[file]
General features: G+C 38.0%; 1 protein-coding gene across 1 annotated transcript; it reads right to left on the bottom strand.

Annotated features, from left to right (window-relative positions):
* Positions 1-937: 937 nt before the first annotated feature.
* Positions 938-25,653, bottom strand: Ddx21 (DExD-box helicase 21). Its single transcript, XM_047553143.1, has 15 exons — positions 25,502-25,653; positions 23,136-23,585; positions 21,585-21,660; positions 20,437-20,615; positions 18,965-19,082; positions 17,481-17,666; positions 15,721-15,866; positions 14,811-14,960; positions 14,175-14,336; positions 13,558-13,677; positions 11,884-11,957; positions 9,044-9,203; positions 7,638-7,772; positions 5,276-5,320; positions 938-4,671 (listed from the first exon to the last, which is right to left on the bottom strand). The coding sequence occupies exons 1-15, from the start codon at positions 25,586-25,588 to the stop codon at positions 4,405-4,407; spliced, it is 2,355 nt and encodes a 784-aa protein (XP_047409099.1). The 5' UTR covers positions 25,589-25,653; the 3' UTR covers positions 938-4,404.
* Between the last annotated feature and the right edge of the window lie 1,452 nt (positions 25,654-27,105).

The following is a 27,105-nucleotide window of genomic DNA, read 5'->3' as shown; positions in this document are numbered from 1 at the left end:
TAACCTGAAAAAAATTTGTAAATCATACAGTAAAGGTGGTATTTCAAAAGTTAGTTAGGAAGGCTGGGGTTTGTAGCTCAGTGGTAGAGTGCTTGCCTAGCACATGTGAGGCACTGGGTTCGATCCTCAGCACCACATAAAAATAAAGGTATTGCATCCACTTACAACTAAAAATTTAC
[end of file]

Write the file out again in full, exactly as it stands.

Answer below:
General features: G+C 38.0%; 1 protein-coding gene across 1 annotated transcript; it reads right to left on the bottom strand.

Annotated features, from left to right (window-relative positions):
* Positions 1-937: 937 nt before the first annotated feature.
* Positions 938-25,653, bottom strand: Ddx21 (DExD-box helicase 21). Its single transcript, XM_047553143.1, has 15 exons — positions 25,502-25,653; positions 23,136-23,585; positions 21,585-21,660; positions 20,437-20,615; positions 18,965-19,082; positions 17,481-17,666; positions 15,721-15,866; positions 14,811-14,960; positions 14,175-14,336; positions 13,558-13,677; positions 11,884-11,957; positions 9,044-9,203; positions 7,638-7,772; positions 5,276-5,320; positions 938-4,671 (listed from the first exon to the last, which is right to left on the bottom strand). The coding sequence occupies exons 1-15, from the start codon at positions 25,586-25,588 to the stop codon at positions 4,405-4,407; spliced, it is 2,355 nt and encodes a 784-aa protein (XP_047409099.1). The 5' UTR covers positions 25,589-25,653; the 3' UTR covers positions 938-4,404.
* Between the last annotated feature and the right edge of the window lie 1,452 nt (positions 25,654-27,105).

The following is a 27,105-nucleotide window of genomic DNA, read 5'->3' as shown; positions in this document are numbered from 1 at the left end:
TAACCTGAAAAAAATTTGTAAATCATACAGTAAAGGTGGTATTTCAAAAGTTAGTTAGGAAGGCTGGGGTTTGTAGCTCAGTGGTAGAGTGCTTGCCTAGCACATGTGAGGCACTGGGTTCGATCCTCAGCACCACATAAAAATAAAGGTATTGCATCCACTTACAACTAAAAATTTAC